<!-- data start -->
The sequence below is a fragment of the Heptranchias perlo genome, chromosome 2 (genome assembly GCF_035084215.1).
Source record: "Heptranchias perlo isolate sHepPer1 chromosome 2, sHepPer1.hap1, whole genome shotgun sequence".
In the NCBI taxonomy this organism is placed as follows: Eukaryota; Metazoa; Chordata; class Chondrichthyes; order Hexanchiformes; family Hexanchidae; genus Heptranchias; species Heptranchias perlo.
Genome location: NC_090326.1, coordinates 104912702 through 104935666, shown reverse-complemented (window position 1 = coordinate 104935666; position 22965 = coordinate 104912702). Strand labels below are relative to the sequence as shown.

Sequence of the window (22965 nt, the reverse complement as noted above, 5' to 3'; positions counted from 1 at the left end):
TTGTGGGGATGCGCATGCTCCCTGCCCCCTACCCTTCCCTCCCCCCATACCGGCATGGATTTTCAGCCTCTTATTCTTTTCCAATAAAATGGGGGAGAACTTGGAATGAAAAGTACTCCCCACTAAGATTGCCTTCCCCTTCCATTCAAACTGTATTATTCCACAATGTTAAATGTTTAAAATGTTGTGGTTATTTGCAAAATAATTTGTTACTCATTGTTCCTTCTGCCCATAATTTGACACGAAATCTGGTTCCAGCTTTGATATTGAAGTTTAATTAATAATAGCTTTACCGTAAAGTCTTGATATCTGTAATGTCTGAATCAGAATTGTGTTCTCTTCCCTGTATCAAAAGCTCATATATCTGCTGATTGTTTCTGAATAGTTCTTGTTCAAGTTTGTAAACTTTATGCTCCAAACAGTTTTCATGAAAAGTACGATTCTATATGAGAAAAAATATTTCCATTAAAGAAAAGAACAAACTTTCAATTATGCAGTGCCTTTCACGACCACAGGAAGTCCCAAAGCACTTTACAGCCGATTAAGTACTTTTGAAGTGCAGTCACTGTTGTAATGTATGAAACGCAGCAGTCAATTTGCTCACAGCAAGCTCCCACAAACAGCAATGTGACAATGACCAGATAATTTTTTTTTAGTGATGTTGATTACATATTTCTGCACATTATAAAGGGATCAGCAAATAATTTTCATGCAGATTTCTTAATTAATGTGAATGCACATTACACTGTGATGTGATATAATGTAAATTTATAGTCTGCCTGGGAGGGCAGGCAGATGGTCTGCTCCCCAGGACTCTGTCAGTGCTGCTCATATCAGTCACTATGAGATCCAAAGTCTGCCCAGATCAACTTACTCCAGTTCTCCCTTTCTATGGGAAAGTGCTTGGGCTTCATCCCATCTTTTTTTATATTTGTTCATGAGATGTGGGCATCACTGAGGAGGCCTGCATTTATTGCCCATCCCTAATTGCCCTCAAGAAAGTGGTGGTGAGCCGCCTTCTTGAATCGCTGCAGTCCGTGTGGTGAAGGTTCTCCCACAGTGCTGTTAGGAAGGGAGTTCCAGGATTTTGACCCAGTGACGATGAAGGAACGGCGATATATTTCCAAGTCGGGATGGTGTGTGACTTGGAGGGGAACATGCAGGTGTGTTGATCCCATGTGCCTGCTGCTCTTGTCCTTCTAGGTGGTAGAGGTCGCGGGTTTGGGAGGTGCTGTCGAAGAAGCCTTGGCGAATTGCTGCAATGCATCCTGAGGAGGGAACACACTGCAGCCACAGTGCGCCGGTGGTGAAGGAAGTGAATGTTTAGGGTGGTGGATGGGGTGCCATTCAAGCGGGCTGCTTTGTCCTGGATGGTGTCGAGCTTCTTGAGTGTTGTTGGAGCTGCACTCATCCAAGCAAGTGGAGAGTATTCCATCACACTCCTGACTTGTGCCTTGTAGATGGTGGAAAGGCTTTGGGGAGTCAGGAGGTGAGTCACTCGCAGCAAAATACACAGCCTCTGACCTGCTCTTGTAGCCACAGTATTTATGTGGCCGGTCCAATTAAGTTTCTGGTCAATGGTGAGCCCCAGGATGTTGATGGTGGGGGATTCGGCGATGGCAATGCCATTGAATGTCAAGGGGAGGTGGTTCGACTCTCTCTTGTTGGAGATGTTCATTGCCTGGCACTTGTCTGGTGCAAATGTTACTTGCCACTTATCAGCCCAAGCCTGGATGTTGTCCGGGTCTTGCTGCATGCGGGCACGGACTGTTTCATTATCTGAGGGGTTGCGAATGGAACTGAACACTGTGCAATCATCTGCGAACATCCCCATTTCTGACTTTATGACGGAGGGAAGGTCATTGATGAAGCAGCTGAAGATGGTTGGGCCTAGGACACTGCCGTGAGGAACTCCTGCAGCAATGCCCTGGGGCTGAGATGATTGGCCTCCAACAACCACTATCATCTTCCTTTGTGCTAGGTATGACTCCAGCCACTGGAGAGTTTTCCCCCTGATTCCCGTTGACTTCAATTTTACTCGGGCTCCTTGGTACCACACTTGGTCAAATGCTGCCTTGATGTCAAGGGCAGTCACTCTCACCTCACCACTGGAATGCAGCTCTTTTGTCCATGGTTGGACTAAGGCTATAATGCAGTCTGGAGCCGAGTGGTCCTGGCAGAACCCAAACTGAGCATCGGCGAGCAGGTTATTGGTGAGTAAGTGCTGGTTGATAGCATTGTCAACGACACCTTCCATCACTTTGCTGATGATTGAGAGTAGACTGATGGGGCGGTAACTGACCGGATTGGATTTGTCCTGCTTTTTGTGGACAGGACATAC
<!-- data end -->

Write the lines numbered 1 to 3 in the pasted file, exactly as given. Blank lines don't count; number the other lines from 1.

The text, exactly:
The sequence below is a fragment of the Heptranchias perlo genome, chromosome 2 (genome assembly GCF_035084215.1).
Source record: "Heptranchias perlo isolate sHepPer1 chromosome 2, sHepPer1.hap1, whole genome shotgun sequence".
In the NCBI taxonomy this organism is placed as follows: Eukaryota; Metazoa; Chordata; class Chondrichthyes; order Hexanchiformes; family Hexanchidae; genus Heptranchias; species Heptranchias perlo.